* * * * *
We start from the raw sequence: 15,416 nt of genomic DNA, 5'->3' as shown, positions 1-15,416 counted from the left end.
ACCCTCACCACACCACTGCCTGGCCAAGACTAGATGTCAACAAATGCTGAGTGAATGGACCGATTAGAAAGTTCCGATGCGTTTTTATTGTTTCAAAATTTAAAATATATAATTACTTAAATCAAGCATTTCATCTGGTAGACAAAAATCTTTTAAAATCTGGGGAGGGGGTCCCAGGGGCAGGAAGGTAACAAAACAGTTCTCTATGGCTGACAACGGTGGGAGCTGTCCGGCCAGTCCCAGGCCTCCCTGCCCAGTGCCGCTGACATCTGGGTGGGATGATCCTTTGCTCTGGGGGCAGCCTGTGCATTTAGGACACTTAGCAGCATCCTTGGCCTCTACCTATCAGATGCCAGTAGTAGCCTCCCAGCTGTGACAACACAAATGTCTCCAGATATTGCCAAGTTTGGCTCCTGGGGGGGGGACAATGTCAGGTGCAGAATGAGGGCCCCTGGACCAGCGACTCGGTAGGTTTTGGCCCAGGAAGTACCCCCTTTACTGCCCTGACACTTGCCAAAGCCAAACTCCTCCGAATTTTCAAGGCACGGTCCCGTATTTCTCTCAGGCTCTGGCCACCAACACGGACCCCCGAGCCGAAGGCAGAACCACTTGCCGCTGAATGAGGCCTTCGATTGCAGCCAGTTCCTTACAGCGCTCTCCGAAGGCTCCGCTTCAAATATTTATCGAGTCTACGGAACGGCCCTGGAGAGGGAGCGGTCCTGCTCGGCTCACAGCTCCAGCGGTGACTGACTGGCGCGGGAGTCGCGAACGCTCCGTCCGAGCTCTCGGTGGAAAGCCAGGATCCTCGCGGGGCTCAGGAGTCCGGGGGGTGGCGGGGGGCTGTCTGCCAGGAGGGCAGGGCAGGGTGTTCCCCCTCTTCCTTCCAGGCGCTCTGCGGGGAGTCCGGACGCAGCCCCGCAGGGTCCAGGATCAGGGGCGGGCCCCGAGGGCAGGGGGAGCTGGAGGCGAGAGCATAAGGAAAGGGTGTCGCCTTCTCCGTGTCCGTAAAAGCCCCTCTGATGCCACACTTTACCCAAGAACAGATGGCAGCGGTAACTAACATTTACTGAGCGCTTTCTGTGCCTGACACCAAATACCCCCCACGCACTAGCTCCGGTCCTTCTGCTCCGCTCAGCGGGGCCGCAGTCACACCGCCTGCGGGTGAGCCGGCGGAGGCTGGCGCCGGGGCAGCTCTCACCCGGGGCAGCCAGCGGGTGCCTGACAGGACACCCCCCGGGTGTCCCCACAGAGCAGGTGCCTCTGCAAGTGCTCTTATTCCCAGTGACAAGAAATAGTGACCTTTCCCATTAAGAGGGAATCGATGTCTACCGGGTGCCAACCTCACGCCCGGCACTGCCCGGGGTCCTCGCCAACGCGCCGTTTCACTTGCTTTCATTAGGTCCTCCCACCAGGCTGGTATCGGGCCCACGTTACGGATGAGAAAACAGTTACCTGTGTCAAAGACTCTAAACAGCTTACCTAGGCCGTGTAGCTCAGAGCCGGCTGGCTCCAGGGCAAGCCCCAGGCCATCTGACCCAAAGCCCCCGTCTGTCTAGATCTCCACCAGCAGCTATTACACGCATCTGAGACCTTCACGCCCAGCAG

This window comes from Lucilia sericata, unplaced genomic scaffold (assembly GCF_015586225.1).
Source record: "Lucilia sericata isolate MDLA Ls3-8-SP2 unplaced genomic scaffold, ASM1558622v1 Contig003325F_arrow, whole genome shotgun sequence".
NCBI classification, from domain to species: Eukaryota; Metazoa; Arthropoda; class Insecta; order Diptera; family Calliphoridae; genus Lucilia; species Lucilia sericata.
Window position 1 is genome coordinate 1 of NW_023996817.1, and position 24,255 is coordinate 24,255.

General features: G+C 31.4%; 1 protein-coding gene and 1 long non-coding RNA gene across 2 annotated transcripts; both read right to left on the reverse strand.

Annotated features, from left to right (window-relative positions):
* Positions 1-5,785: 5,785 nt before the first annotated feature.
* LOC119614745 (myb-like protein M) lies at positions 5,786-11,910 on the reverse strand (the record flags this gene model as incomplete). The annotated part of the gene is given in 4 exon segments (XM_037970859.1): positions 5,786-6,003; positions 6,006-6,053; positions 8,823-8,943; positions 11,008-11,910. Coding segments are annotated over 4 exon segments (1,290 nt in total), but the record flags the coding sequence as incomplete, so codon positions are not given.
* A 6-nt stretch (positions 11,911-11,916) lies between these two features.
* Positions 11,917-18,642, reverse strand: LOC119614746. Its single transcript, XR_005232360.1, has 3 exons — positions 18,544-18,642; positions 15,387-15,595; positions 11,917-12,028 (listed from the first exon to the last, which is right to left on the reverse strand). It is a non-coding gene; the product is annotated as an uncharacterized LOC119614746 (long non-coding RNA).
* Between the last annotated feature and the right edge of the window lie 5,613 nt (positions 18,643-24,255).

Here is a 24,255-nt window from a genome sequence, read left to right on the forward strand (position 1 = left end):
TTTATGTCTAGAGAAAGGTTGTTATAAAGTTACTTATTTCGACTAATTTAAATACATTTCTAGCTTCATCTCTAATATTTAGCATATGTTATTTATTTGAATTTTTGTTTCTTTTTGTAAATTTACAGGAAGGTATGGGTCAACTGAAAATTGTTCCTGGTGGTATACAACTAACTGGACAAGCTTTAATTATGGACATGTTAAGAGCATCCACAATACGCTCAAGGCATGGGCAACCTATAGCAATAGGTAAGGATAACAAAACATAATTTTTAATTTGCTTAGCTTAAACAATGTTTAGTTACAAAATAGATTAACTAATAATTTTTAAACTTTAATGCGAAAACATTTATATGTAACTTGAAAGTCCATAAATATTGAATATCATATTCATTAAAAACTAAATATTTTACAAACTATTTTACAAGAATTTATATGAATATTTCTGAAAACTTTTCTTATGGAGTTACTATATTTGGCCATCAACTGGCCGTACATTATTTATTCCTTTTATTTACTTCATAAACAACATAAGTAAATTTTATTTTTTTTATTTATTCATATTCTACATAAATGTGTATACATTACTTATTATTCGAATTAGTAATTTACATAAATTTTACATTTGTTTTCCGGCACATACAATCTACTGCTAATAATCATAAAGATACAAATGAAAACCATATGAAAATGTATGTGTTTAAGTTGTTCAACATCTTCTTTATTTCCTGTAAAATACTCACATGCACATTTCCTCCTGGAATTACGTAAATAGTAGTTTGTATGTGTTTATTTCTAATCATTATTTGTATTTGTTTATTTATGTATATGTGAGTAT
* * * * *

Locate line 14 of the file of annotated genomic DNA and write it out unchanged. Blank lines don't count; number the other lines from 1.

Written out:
Here is a 24,255-nt window from a genome sequence, read left to right on the forward strand (position 1 = left end):